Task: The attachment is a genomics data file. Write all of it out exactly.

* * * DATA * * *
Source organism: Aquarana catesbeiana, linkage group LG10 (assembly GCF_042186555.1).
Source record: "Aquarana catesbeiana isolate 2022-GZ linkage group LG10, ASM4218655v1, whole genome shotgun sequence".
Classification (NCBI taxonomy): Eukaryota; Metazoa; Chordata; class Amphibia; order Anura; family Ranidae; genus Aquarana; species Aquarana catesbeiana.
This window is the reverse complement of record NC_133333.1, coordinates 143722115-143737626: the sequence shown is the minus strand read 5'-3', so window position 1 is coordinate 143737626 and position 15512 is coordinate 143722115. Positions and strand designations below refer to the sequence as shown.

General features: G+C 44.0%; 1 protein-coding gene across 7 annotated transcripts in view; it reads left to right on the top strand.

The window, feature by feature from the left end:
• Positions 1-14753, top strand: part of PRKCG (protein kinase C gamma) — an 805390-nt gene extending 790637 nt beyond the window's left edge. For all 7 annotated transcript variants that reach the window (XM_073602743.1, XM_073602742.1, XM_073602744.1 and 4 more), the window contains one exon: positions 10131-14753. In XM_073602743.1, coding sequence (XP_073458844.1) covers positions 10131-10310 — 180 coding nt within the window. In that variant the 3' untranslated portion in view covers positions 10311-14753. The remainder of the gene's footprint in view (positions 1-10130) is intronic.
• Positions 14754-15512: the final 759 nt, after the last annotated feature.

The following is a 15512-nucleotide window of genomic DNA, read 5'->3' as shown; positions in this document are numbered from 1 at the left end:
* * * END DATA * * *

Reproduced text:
Source organism: Aquarana catesbeiana, linkage group LG10 (assembly GCF_042186555.1).
Source record: "Aquarana catesbeiana isolate 2022-GZ linkage group LG10, ASM4218655v1, whole genome shotgun sequence".
Classification (NCBI taxonomy): Eukaryota; Metazoa; Chordata; class Amphibia; order Anura; family Ranidae; genus Aquarana; species Aquarana catesbeiana.
This window is the reverse complement of record NC_133333.1, coordinates 143722115-143737626: the sequence shown is the minus strand read 5'-3', so window position 1 is coordinate 143737626 and position 15512 is coordinate 143722115. Positions and strand designations below refer to the sequence as shown.

General features: G+C 44.0%; 1 protein-coding gene across 7 annotated transcripts in view; it reads left to right on the top strand.

The window, feature by feature from the left end:
• Positions 1-14753, top strand: part of PRKCG (protein kinase C gamma) — an 805390-nt gene extending 790637 nt beyond the window's left edge. For all 7 annotated transcript variants that reach the window (XM_073602743.1, XM_073602742.1, XM_073602744.1 and 4 more), the window contains one exon: positions 10131-14753. In XM_073602743.1, coding sequence (XP_073458844.1) covers positions 10131-10310 — 180 coding nt within the window. In that variant the 3' untranslated portion in view covers positions 10311-14753. The remainder of the gene's footprint in view (positions 1-10130) is intronic.
• Positions 14754-15512: the final 759 nt, after the last annotated feature.

The following is a 15512-nucleotide window of genomic DNA, read 5'->3' as shown; positions in this document are numbered from 1 at the left end: